Ted Ginn Jr. wasn’t certain he had hit rock bottom, but, four years ago, it certainly felt like it.
In 2012, Ginn caught two receptions for one yard in 13 games. That was it. That was his entire offensive output with the San Francisco 49ers.
Things were, as they say, as bad as they could get. Then, something happened, Ginn found a brand-new sense of determination, spurred on by his father’s improbable recovery from cancer, to jumpstart his football career and start his own personal Renaissance in Carolina.
Now, the Panthers wide receiver is the team’s No. 1 target, an offensive weapon no one really saw coming in a season that few could have ever predicted. From the very bottom to one game away from a Super Bowl title, Ginn has refocused his entire life, both on and off the gridiron, and it’s helped him notch one of the most impressive seasons of his career.
Read on to learn about the ups-and-downs of Ginn’s football life and how he found support from those closest to him in his most difficult days:
1. Ginn Was a High School Star in Cleveland in the mid-2000s
Ted Ginn Jr. has always been a star.
In the mid-2000s he and his friends, including Browns safety Donte Whitner and Troy Smith, were standouts for the Glenville High School, coached by Ginns’ father. At the time most people in the Cleveland area split their time watching LeBron James at St. Vincent-St. Mary High and catching the “Glenville boys” on the football field.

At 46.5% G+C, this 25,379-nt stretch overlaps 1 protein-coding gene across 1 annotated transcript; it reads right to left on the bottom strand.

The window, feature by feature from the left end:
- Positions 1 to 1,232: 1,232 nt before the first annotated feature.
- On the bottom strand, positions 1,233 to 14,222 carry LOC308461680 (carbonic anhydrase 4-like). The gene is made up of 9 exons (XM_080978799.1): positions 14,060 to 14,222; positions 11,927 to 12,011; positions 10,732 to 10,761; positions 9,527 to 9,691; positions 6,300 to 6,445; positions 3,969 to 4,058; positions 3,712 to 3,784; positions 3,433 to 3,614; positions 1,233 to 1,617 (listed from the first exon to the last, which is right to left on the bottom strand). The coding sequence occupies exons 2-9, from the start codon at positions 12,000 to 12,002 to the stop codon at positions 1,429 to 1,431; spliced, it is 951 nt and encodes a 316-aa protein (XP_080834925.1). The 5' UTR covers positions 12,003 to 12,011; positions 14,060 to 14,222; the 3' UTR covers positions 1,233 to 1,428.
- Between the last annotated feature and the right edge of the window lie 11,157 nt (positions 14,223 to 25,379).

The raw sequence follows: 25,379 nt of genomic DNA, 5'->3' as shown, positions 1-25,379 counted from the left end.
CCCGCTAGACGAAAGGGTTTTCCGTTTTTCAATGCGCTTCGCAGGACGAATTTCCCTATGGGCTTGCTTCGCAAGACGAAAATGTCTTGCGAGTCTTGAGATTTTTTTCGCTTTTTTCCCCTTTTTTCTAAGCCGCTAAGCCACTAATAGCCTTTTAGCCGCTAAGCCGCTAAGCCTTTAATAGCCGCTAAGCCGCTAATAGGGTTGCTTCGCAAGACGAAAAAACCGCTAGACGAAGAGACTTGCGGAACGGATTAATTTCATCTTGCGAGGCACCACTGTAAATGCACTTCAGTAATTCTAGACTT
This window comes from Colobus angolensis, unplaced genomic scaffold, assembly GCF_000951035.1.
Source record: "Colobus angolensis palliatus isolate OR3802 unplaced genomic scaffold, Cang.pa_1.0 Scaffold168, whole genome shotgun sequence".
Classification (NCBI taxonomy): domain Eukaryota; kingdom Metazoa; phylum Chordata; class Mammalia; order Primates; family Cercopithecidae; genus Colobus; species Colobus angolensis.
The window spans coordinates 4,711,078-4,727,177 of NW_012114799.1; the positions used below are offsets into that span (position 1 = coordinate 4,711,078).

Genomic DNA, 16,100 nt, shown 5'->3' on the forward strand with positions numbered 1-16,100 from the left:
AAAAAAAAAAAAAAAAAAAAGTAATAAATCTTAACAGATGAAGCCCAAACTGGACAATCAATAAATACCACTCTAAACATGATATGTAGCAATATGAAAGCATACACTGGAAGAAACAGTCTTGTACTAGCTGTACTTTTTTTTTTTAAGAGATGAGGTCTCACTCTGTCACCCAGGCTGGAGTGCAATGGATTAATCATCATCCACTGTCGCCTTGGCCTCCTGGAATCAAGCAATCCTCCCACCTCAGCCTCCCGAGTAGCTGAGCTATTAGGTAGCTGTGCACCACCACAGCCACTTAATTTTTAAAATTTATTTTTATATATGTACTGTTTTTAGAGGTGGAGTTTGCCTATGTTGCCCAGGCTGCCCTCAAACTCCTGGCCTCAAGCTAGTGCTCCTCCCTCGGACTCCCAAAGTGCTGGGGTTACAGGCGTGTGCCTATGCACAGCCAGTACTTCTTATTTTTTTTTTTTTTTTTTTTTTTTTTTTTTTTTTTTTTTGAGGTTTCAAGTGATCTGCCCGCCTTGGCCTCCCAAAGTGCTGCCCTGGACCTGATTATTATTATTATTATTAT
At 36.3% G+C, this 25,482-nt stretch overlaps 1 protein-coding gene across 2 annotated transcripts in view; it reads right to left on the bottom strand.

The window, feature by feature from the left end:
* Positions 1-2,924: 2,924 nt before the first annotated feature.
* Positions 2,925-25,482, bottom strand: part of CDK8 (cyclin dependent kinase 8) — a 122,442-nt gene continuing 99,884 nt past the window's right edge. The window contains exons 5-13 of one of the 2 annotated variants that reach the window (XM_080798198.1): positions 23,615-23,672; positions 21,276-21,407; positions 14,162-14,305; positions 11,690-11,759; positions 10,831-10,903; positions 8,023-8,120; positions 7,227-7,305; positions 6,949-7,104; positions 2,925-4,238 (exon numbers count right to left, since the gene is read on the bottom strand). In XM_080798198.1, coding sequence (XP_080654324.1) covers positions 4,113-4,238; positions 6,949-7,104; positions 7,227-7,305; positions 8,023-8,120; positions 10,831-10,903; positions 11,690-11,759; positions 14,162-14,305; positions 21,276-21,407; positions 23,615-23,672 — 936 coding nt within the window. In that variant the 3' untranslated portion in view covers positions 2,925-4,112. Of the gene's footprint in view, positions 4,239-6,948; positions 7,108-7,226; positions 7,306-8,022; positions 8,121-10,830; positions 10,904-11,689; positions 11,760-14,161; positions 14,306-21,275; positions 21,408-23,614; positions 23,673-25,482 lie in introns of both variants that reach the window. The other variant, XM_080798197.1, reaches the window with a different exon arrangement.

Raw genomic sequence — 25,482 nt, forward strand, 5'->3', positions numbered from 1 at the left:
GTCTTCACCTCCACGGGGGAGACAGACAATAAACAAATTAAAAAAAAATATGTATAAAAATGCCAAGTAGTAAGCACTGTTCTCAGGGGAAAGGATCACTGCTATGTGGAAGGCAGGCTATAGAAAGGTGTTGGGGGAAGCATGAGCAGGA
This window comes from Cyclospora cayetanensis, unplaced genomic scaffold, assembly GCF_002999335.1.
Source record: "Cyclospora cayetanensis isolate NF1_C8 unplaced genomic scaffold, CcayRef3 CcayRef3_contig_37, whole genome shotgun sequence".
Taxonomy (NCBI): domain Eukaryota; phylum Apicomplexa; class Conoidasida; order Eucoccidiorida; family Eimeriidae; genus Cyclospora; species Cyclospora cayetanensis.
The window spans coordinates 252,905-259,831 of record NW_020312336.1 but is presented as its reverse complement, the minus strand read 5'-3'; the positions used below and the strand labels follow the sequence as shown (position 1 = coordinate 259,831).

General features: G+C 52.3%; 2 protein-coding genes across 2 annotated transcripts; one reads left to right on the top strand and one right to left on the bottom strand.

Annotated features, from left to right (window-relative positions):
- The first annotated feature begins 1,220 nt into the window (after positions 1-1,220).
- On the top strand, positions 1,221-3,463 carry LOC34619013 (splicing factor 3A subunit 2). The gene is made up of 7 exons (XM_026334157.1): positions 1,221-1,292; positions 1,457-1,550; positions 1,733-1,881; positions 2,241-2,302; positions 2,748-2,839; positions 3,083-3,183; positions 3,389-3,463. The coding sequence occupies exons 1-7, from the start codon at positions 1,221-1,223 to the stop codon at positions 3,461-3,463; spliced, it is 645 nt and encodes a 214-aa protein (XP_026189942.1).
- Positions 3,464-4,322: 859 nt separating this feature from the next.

In addition to playing high school football, Ginn was also a track and field star, a top-shelf sprinter and hurdler who was recruited by top-tier programs across the country. Georgia defensive coordinator Mel Tucker, who recruited Ginn to Ohio State, discussed his affect on the area, telling ESPN:
Everywhere you go in Cleveland, you know who the Ginns are. Ted is a big, big deal there. He has always known what it takes. That’s why you can’t ever count him out.
After high school, Ginn stayed close to home, opting to play college ball at Ohio State and it didn’t take long until he started racking up highlight-reel moments. By the end of his career with the Buckyes, Ginn finished with 125 receptions for 1,943 yards and 15 touchdowns in 37 games. He also recorded 900 yards on 64 punt returns, the second highest total in program history.
2. He Married His High School Sweetheart, Krystle, in 2015
Ginn Jr. first met the woman who would become his wife in 2002. He was riding in a truck with a group of his friend when they saw several girls walking up the street. The boys pulled up and started talking with the girls, but one of them moved to the back, using the tinted windows as a quasi-mirror to fix her hair.
It was Krystle. And, suddenly, Ginn Jr. knew he had to talk to her. “Leave your hair alone, you look fine,” Krystle said he told her. It was enough to catch her attention.
The pair started dating shortly after and when she graduated high school in 2005, she joined Ginn Jr. at Ohio State. Then, in 2010, after nearly eight years together, Ginn finally proposed.
Ginn Jr. and Krystle made it official in April 2015 at a ceremony at La Centre in Cleveland.
3. The Pair Are Parents to Twins